Browsing named entities in The Photographic History of The Civil War: in ten volumes, Thousands of Scenes Photographed 1861-65, with Text by many Special Authorities, Volume 4: The Cavalry (ed. Francis Trevelyan Miller). You can also browse the collection for Wesley Merritt or search for Wesley Merritt in all documents.

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s taken at Brandy Station in February, 1864. The regiment at this time was attached to the Reserve Brigade under General Wesley Merritt. The troopers took part in the first battle of Bull Run, were at the siege of Yorktown, fought at Gaines' Mill and Beverly Ford, served under Merritt on the right at Gettysburg, and did their duty at Yellow Tavern, Trevilian Station, and in the Shenandoah Valley under Sheridan; and they were present at Appomattox. condition. The most brilliant exploit was thousands destined to ride under the war-guidons of Sheridan, Stuart, Buford, Pleasonton, Fitzhugh Lee, Stanley, Wilson, Merritt, Gregg, and others — all graduates of the service school of the Plains. At the outbreak of the Civil War, the militarQuartermaster's Department. Stables for six thousand horses Giesboro, D. C.--one of the busiest spots of the war Merritt and Farnsworth menaced the Confederate left and, according to General Law, Battles and leaders of the Civil War. ne
rmerly performed, they were still considered as auxiliaries, to protect the flanks and front of the infantry. On May 7th Grant's army advanced with a view to taking Spotsylvania Court House. Thus was precipitated the cavalry battle at Todd's Tavern, and in part at least Sheridan's earnest desire became fulfilled. The battle was between Hampton's and Fitzhugh Lee's commands of Stuart's cavalry and Gregg's division, assisted by two brigades of Torbert's division under the command of General Merritt. After a severe engagement the Confederate cavalry broke and were pursued almost to Spotsylvania Court House. This photograph shows some of the Federal horses recuperating at Belle Plain Landing before this cavalry engagement on a large scale. The cavalry were in clover here near the tents and ships that meant a good supply of forage. There was no such loafing for horses and men a little later in that decisive year. The Belle Plain cavalry: a closer view. This photograph brin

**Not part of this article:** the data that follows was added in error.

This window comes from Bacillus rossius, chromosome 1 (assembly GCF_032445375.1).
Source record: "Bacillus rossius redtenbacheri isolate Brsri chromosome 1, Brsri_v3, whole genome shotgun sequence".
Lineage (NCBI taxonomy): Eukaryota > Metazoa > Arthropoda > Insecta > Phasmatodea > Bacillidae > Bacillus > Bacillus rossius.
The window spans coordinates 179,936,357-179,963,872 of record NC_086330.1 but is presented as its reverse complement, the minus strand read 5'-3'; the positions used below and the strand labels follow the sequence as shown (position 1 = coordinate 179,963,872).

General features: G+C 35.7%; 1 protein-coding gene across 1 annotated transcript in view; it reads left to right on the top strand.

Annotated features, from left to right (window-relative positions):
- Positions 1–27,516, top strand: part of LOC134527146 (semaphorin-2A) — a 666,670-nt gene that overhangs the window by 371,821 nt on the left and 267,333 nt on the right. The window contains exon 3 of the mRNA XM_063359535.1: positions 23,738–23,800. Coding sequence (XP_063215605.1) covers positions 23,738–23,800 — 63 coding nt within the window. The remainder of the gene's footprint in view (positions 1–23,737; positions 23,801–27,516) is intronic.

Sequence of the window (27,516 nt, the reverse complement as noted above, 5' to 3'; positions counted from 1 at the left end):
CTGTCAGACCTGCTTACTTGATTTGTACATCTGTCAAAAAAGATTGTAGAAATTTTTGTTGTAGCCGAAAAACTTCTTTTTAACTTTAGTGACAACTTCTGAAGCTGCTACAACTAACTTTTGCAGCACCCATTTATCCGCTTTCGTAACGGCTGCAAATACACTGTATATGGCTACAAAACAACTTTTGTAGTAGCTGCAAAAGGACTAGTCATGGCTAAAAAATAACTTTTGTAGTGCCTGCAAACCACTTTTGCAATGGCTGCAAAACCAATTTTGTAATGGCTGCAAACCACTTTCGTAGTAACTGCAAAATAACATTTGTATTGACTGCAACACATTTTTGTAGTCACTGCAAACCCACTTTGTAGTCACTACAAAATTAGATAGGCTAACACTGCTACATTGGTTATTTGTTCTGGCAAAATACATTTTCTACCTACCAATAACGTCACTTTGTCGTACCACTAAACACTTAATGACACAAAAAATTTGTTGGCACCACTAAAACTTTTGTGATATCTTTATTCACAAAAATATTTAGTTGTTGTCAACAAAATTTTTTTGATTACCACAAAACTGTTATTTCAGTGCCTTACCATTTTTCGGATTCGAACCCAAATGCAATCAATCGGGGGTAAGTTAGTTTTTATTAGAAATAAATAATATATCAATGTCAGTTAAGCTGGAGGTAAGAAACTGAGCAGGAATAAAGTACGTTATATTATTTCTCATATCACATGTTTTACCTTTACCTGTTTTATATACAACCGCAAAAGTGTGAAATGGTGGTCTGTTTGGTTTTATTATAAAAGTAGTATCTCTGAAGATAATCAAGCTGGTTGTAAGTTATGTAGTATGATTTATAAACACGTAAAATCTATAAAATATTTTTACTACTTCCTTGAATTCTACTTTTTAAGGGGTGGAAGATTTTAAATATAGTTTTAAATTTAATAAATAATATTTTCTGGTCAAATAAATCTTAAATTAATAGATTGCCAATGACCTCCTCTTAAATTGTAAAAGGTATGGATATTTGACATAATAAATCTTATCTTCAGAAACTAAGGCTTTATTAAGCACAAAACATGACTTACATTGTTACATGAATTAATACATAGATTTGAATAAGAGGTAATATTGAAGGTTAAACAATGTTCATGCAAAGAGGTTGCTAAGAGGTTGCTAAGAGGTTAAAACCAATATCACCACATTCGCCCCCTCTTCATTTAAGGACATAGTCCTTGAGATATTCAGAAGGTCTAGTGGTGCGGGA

The Second fought in the reserve Brigade under General Merritt, during the second day of the battle. The leadstrian cavalry on the evening of Sadowa. General Wesley Merritt, U. S. A., one of the ablest cavalry office on July 3, 1863, the reserve cavalry Brigade under Merritt moved up and took position to the left of Kilpatric of the great battle, was severe in the extreme. Merritt's position on the left caused the Confederate genernfederates of Generals Stuart and James B. Gordon. Merritt's brigade first entered Yellow Tavern and secured pthe subsequent demoralizing attack of Averell's and Merritt's cavalry divisions on the Confederate rear, had muurch took place, and it was necessary to put in General Merritt with the Reserve Brigade. The photograph was the Federal cavalry pushed back the flanks. Finally Merritt and Custer ordered a charge along the whole line, a at last the Confederates broke. flanks gave way, Merritt and Custer ordered a charge along their entire line
ure. Next to him is General Forsyth, and General Merritt is seated at the table. General Devin sting over, hand on chin, one foot on a rung of Merritt's chair. Meritt has cast down his eyes and ble for Major-General Wesley Merritt General Merritt did his share toward achieving the momentommand of the cavalry reserve at Gettysburg. Merritt commanded a cavalry division in the Shenandoahis audacity or thwart his purpose. General Wesley Merritt General Wesley Merritt. By LieutenaGeneral Wesley Merritt. By Lieutenant-Colonel Eben swift, Eighth cavalry. From the (March, 1911) Journal of the United States cavalry Association. Merritt was graduated in the class of 1860 at the Military Academy. He was twenty-a friend, I claim nothing for myself; my boys Merritt and Custer did it all. . . . On the disast January, 1899. He died in 1905. Creek, Merritt's division blocked the way of Gordon's victore pursuit to Fisher's Hill. In that campaign Merritt's division captured fourteen battle-flags, tw[3 more...]
-Sheridan was personally directing a movement against the Confederates who were protected by temporary entrenchments about two feet high. The Federal forces, both cavalry and infantry, were suffering from a sharp fire, which caused them to hesitate. Where is my battle-flag? cried Sheridan. Seizing it by the staff, he dashed ahead, followed by his command. The gallant steed leaped the low works and landed the Federal general fairly amid the astonished Southerners. Close behind him came Merritt's cavalrymen in a resistless charge which swept the Confederates backward in confusion. The horse passed a comfortable old age in his master's stable and died in Chicago, in 1878; the lifelike remains are now in the Museum at Governor's Island, N. Y., as a gift from his owner. Two fine horses — the provost-marshal's mounts A couple of examples of the care given to horses at Giesboro. These two serviceable chargers belonged to Colonel George Henry Sharpe, Provost-Marshal of the Army